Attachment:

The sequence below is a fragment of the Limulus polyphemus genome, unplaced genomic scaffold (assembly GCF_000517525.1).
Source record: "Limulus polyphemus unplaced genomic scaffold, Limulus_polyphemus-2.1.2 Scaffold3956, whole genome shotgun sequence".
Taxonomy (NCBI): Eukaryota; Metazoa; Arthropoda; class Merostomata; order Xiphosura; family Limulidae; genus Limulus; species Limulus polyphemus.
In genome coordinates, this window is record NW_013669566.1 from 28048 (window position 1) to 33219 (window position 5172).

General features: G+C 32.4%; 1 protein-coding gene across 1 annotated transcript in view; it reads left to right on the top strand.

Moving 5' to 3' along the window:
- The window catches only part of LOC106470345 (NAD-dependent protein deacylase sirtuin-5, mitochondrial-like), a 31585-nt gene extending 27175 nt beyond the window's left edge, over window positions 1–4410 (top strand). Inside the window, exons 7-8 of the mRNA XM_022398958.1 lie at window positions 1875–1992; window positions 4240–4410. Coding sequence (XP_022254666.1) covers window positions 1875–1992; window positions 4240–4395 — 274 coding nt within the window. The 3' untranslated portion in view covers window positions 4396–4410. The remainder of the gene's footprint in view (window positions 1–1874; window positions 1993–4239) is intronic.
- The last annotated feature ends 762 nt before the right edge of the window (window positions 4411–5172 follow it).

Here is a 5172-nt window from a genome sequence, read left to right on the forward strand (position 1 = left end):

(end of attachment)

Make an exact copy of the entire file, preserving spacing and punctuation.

The sequence below is a fragment of the Limulus polyphemus genome, unplaced genomic scaffold (assembly GCF_000517525.1).
Source record: "Limulus polyphemus unplaced genomic scaffold, Limulus_polyphemus-2.1.2 Scaffold3956, whole genome shotgun sequence".
Taxonomy (NCBI): Eukaryota; Metazoa; Arthropoda; class Merostomata; order Xiphosura; family Limulidae; genus Limulus; species Limulus polyphemus.
In genome coordinates, this window is record NW_013669566.1 from 28048 (window position 1) to 33219 (window position 5172).

General features: G+C 32.4%; 1 protein-coding gene across 1 annotated transcript in view; it reads left to right on the top strand.

Moving 5' to 3' along the window:
- The window catches only part of LOC106470345 (NAD-dependent protein deacylase sirtuin-5, mitochondrial-like), a 31585-nt gene extending 27175 nt beyond the window's left edge, over window positions 1–4410 (top strand). Inside the window, exons 7-8 of the mRNA XM_022398958.1 lie at window positions 1875–1992; window positions 4240–4410. Coding sequence (XP_022254666.1) covers window positions 1875–1992; window positions 4240–4395 — 274 coding nt within the window. The 3' untranslated portion in view covers window positions 4396–4410. The remainder of the gene's footprint in view (window positions 1–1874; window positions 1993–4239) is intronic.
- The last annotated feature ends 762 nt before the right edge of the window (window positions 4411–5172 follow it).

Here is a 5172-nt window from a genome sequence, read left to right on the forward strand (position 1 = left end):